A trusted carbon market has huge potential to reduce emissions while putting money in the pockets of Australian farmers. On-farm carbon projects can make landscapes and rural economies more resilient, even during drought.
To date, the integrity of Australia’s carbon market has given Australia a competitive edge internationally. However, serious concerns were recently raised about the integrity of some carbon credits certified through the Emissions Reduction Fund (ERF) system.
“Farmers won’t be able to sell carbon credits if the buyers don’t believe those credits are real.” Farmers for Climate Action CEO Fiona Davis said
“Where credible concerns are raised it is important these are investigated to make sure farmers can continue to engage and participate in the market. Any lack of integrity, or even the perception of it, undermines market confidence for potential buyers of Australian Carbon Credit Units (ACCUs).”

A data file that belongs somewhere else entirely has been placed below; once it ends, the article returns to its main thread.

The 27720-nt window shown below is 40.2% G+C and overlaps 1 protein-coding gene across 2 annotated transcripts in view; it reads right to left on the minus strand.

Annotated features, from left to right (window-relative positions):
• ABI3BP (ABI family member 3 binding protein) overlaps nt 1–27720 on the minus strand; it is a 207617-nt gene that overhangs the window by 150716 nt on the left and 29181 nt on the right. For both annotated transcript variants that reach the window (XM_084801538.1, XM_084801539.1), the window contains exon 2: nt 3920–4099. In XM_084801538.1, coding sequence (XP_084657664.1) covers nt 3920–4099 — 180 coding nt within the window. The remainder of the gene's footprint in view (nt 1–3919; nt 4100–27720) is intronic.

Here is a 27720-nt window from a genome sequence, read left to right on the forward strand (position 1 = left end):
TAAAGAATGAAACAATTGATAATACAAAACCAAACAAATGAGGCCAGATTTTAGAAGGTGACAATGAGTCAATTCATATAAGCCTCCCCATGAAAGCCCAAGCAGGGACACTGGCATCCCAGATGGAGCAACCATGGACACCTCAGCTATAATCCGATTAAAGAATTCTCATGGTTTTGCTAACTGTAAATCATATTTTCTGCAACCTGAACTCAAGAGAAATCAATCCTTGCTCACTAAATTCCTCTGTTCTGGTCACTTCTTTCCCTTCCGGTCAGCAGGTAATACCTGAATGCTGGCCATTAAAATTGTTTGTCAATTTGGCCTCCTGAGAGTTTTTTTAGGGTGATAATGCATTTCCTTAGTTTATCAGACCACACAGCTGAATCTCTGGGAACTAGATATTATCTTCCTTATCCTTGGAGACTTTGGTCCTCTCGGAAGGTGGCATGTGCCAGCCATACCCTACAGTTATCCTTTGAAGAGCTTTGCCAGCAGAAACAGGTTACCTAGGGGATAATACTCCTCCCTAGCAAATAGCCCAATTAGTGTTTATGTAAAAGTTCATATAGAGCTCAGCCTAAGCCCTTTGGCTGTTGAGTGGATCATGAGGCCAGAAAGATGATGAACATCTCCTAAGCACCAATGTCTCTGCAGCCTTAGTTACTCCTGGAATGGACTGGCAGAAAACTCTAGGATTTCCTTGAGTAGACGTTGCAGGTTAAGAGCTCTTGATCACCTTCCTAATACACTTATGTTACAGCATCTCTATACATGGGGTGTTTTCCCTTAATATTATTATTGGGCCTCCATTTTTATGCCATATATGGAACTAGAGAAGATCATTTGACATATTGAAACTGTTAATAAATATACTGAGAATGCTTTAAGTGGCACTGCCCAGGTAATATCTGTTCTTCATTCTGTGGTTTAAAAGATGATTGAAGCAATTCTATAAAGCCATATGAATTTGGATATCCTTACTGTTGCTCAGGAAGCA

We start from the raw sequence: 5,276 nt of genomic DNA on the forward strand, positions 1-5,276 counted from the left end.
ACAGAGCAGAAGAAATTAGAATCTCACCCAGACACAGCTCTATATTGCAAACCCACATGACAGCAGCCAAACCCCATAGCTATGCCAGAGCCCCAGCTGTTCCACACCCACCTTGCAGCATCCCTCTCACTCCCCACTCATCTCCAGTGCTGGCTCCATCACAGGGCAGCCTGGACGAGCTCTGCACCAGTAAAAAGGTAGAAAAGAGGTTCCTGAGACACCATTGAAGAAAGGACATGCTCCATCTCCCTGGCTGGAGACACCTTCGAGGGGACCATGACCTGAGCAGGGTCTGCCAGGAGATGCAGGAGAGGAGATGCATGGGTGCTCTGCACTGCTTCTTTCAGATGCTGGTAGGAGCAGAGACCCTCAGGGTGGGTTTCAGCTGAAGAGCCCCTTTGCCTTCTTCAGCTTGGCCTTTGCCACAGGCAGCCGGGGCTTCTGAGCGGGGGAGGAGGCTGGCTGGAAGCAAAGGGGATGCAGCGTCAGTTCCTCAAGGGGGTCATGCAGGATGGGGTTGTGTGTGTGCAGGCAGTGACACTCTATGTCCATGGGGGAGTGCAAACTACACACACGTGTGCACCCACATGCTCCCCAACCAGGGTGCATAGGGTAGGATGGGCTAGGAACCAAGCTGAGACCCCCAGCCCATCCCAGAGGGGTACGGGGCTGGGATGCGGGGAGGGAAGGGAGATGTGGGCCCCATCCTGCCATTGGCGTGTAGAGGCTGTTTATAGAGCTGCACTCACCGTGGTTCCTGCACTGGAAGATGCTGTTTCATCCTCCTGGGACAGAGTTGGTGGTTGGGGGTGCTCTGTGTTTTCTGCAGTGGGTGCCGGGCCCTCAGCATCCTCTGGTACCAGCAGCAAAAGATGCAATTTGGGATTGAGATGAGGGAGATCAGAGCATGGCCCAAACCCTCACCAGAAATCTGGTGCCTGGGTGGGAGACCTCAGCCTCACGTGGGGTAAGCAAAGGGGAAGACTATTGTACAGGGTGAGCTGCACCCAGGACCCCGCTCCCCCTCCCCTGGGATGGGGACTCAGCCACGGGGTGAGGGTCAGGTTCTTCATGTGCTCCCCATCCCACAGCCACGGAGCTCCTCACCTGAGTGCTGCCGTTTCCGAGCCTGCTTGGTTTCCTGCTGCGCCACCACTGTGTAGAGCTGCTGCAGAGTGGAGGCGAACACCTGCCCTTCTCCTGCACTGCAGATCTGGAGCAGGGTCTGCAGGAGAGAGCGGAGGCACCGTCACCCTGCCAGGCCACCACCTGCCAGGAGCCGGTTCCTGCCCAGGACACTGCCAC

Potential purchasers will continually assess integrity risk and it is important that confidence in the Australian market is retained and enhanced. Buyers of carbon credits will not risk their own reputations by ignoring integrity issues.
Dr Davis said that Farmers for Climate Action supports a thorough, independent review of the carbon credit certification system to ensure integrity and confidence in the scheme.
“The review should focussed on ensuring and maintaining that appropriate governance structures and scheme integrity are in place to underpin ongoing confidence of Australian carbon credits. It should also ensure the Clean Energy Regulator is functioning as intended in this space.”
Dr Davis noted that Minister Bowen was yet to announce who would conduct this review.
“We do not believe the Climate Change Authority in its current form can deliver this review. Of the current six members of the Authority, at least three have links to the fossil fuel industry. This creates at minimum a perception of a lack of independence.”
Dr Davis said it was also important that the review included representation of individuals with knowledge and credibility on climate and agriculture.
“Farmers who create carbon credits need to know their investment will not be undermined, and those who buy our credits need confidence that they represent real emissions reductions,” Dr Davis said.